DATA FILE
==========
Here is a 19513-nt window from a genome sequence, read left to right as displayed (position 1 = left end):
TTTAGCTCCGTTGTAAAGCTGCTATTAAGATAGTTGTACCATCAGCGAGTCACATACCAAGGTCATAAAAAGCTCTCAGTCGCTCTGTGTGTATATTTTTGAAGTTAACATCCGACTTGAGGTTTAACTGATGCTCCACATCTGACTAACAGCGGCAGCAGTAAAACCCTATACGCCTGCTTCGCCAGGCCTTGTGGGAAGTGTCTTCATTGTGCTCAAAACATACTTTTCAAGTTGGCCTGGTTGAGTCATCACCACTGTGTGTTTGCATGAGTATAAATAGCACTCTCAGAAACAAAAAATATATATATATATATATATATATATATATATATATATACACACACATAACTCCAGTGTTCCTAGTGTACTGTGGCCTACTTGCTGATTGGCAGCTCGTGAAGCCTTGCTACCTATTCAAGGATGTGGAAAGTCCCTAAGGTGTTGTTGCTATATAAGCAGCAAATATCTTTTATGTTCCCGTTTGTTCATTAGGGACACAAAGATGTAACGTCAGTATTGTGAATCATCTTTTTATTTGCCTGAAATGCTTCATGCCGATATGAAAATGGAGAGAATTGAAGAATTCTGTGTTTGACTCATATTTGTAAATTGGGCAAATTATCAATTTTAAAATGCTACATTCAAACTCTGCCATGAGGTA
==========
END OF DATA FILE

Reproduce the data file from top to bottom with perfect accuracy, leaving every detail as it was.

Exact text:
Here is a 19513-nt window from a genome sequence, read left to right as displayed (position 1 = left end):
TTTAGCTCCGTTGTAAAGCTGCTATTAAGATAGTTGTACCATCAGCGAGTCACATACCAAGGTCATAAAAAGCTCTCAGTCGCTCTGTGTGTATATTTTTGAAGTTAACATCCGACTTGAGGTTTAACTGATGCTCCACATCTGACTAACAGCGGCAGCAGTAAAACCCTATACGCCTGCTTCGCCAGGCCTTGTGGGAAGTGTCTTCATTGTGCTCAAAACATACTTTTCAAGTTGGCCTGGTTGAGTCATCACCACTGTGTGTTTGCATGAGTATAAATAGCACTCTCAGAAACAAAAAATATATATATATATATATATATATATATATATATATATACACACACATAACTCCAGTGTTCCTAGTGTACTGTGGCCTACTTGCTGATTGGCAGCTCGTGAAGCCTTGCTACCTATTCAAGGATGTGGAAAGTCCCTAAGGTGTTGTTGCTATATAAGCAGCAAATATCTTTTATGTTCCCGTTTGTTCATTAGGGACACAAAGATGTAACGTCAGTATTGTGAATCATCTTTTTATTTGCCTGAAATGCTTCATGCCGATATGAAAATGGAGAGAATTGAAGAATTCTGTGTTTGACTCATATTTGTAAATTGGGCAAATTATCAATTTTAAAATGCTACATTCAAACTCTGCCATGAGGTA